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Tremenheere Sculpture Gardens.

Natural light is made up of three elements, direct light from the sun, light diffused through clouds and mist, and reflected light. The balance of these elements influences the feel of a place - its overall tone, and glow. It is Cornwall’s blend of sun and sea that makes the light here perfect for artists. The further West you go, the thinner the Cornish peninsula becomes - you are soon surrounded by the sea on two fronts - with reflected light bouncing off the water and into the sky.

Bright with sunlight and blue-tones from the sea, places like Newlyn, Penzance and St Ives have a glow that has inspired artists from Turner (the painter of light himself) to Hepworth, Rothko to Gabo. The Newlyn, and St Ives Schools produced incredible bodies of work, with light featuring heavily in paint, but some more contemporary artists have used Cornwall’s light in unexpected ways to create work that harnesses its beauty.

Tucked away on the back road between Penzance and Crowlas, Tremenheere Sculpture Garden sits in a little wooded valley looking out over the bay. It features work from some of the most important sculptors in the world, including James Turrell, Richard Long, David Page among many others. Walking through the woods, there is incredible work at every step - but going back to the theme of light, none capture it quite as atmospherically as James Turrell.

As the curator of the Newlyn Art Gallery, Mum was fortunate enough to have worked with James, and had the opportunity to introduce him to Neil at Tremenheere. The ongoing friendship between Neil and James has been responsible for some of Cornwall’s most important pieces of art - and is the reason that West Cornwall is home to two of Turrell’s pieces.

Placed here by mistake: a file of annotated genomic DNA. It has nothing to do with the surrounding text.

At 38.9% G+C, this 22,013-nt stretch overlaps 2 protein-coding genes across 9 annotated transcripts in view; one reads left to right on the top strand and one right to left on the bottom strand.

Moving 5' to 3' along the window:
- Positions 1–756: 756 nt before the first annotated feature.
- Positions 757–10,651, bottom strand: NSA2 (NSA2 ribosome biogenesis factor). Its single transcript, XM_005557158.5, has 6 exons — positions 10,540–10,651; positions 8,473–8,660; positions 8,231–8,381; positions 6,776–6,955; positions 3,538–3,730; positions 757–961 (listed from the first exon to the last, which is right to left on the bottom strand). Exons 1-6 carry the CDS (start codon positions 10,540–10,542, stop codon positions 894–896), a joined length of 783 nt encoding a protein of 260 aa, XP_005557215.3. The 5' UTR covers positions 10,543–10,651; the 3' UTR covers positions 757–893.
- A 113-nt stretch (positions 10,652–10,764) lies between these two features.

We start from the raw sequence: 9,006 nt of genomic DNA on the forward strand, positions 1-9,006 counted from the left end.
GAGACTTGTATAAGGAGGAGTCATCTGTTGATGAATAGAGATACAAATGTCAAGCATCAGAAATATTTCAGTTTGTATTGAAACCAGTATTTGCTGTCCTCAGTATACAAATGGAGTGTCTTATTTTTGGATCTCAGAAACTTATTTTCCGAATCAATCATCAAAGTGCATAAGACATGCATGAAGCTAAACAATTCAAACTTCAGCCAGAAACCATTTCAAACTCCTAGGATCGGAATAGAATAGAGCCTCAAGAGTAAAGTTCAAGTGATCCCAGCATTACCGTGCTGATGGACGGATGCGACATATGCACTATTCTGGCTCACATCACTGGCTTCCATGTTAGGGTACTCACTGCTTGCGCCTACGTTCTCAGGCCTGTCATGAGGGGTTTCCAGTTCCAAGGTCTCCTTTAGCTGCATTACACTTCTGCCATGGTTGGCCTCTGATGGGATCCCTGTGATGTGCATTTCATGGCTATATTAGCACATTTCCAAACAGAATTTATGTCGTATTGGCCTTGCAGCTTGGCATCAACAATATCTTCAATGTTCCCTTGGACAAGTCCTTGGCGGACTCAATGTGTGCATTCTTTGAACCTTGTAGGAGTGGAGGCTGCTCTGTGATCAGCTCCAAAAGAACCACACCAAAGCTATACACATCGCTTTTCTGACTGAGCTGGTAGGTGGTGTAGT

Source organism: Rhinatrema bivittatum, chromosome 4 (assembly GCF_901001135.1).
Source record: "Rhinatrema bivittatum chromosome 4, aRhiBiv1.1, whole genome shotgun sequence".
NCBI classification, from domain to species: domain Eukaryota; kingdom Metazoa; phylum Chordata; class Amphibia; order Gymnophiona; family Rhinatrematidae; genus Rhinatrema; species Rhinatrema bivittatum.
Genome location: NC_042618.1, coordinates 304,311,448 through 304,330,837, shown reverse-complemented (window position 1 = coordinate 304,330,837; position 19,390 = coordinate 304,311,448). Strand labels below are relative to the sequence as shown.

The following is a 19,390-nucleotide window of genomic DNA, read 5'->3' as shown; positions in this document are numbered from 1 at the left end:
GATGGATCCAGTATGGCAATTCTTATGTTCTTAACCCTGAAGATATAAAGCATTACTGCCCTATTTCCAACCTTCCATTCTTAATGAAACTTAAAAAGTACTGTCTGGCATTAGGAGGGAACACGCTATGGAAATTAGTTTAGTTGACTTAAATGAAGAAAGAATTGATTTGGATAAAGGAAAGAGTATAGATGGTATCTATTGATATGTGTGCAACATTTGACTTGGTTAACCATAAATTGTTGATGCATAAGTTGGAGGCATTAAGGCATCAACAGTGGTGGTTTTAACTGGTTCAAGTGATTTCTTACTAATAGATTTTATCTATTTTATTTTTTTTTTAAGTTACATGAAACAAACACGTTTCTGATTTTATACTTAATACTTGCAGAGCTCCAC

Entering his sky-space ‘Tewlwolow Kernow’ (twilight Cornwall) through the sheltered and intimate tunnel, the minimalist surroundings feel a world away from the sub-tropical gardens around it. The large white room, atmospheric and quiet, has a circular void in the ceiling revealing the sky. Depending on the time of day, or the weather the view from the top changes - but the feeling of serenity, and connection to the work remains.

Gazing upwards, there is no distraction to the sky - the work encourages you to focus and view it in a completely new way. Turrell said that his work is “more about your seeing than it is about my seeing, although it is a product of my seeing”. He creates an atmosphere through the organic circular space, and by trapping light - produces a perfect way to appreciate the unique tone of light found only in Cornwall.

His other work at Tremenheere is an ‘aqua obscura’. Inside a disused water tank, a moving image of the canopy above is projected the wall. In total darkness, it takes a few minutes for your eyes to adjust, but once the image is visible it creates beautifully haunting work.

By harnessing light - and encouraging the viewer to feel it in a completely different way, Turrell has continued the legacy of earlier artists who were fascinated by light. He removes anything that distracts from the light of the sky, and in doing so encourages you to find your own meaning in his work.

If you are coming down to Cornwall, I couldn’t recommend visiting Tremenheere enough. They have recently built an indoor gallery space to accompany the gardens, and their restaurant is a favourite for many locals. They hold weddings in the gardens too, so if you are planning a wedding in Cornwall, I can’t think of somewhere more atmospheric than the Skyspace at Tremenheere.

 

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